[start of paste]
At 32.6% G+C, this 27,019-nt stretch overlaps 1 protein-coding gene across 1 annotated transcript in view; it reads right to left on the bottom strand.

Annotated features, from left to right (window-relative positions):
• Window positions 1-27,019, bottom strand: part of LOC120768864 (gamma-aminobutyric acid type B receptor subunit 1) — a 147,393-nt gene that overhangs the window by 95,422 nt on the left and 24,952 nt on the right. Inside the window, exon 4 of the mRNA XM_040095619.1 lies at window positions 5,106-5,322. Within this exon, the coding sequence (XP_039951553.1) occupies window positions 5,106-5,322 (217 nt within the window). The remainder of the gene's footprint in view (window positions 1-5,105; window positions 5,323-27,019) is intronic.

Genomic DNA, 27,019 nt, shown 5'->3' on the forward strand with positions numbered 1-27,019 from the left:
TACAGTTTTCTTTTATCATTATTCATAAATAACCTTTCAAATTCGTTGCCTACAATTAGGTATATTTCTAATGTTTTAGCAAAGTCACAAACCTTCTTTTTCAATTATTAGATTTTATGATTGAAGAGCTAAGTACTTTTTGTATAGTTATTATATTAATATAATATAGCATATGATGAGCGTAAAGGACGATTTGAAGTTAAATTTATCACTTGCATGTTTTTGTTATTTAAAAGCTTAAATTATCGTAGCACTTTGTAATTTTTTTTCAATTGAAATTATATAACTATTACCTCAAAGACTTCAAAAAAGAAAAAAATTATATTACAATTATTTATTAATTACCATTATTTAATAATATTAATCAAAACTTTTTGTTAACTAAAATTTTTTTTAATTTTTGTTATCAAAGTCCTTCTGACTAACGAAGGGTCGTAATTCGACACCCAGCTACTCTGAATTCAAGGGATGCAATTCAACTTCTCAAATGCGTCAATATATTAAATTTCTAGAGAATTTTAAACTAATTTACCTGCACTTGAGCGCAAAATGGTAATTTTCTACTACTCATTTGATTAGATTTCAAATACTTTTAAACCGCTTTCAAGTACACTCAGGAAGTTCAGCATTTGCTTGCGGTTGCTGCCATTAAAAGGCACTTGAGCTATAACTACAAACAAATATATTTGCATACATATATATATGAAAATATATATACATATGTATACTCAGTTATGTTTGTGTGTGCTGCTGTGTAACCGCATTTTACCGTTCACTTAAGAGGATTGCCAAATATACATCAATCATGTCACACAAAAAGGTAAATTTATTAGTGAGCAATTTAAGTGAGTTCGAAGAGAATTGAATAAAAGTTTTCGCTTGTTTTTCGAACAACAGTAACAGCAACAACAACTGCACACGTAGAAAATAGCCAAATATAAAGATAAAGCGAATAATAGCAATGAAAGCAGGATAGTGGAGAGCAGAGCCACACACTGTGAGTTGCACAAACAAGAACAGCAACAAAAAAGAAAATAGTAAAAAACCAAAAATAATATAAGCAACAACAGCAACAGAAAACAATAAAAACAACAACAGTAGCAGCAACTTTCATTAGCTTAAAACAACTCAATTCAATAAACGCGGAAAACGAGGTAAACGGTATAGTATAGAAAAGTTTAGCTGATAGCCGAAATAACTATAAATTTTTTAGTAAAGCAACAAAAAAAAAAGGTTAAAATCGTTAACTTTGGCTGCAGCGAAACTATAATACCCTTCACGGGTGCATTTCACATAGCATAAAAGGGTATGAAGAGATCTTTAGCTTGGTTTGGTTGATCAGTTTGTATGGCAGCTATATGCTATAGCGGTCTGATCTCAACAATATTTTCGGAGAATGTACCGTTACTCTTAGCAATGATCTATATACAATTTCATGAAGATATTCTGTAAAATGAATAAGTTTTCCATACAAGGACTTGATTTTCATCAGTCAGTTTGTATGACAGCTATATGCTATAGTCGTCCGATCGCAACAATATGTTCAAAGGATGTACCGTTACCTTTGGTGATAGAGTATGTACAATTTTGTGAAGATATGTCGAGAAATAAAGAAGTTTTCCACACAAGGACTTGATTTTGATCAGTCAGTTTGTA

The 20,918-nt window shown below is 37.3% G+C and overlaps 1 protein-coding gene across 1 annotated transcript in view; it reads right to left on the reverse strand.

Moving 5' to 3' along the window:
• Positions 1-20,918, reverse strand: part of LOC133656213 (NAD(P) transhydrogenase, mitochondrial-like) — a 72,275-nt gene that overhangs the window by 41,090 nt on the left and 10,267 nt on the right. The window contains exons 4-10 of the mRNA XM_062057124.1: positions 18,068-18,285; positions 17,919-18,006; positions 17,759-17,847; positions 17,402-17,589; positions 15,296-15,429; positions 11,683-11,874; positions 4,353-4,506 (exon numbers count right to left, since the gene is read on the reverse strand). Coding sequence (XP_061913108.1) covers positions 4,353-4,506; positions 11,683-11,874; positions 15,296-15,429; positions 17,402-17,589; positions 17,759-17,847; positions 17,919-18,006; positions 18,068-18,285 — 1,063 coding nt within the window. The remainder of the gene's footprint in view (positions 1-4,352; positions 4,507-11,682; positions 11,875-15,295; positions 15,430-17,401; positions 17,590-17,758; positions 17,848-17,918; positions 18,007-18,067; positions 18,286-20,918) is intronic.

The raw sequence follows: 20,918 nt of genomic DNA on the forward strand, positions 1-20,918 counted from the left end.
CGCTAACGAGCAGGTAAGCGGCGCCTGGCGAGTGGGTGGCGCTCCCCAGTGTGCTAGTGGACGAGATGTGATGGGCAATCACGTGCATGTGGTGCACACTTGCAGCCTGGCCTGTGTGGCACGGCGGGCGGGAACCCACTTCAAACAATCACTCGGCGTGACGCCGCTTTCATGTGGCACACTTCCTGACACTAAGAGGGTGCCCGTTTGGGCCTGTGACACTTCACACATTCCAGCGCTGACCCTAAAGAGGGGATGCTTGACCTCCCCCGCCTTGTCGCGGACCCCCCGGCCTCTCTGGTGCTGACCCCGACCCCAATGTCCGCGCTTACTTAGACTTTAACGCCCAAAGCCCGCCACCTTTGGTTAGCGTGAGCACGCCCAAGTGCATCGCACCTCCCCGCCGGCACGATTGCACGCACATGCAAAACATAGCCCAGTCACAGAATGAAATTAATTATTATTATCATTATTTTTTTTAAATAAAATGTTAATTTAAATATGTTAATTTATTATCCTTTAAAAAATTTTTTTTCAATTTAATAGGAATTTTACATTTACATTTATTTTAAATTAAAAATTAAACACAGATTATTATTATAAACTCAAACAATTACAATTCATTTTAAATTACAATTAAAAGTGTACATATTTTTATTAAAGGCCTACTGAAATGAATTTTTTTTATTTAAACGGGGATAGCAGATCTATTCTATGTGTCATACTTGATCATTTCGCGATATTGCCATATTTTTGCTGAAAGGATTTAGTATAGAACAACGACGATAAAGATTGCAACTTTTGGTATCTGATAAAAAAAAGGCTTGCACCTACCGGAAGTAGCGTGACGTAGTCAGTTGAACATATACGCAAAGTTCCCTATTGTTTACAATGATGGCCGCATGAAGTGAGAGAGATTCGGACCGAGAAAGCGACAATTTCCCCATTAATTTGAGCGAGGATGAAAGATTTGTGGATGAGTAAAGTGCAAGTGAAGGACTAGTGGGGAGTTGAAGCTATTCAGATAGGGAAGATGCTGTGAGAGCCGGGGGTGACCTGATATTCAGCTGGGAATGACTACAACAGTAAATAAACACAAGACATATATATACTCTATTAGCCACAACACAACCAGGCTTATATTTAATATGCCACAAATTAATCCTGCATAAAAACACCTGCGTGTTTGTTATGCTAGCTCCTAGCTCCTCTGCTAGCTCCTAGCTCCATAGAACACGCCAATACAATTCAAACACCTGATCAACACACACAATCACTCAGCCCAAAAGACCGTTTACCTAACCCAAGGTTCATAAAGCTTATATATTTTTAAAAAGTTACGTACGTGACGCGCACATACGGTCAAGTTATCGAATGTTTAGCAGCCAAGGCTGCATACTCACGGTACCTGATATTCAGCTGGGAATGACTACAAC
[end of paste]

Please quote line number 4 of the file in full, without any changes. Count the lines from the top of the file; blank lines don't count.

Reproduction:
Genomic DNA, 27,019 nt, shown 5'->3' on the forward strand with positions numbered 1-27,019 from the left: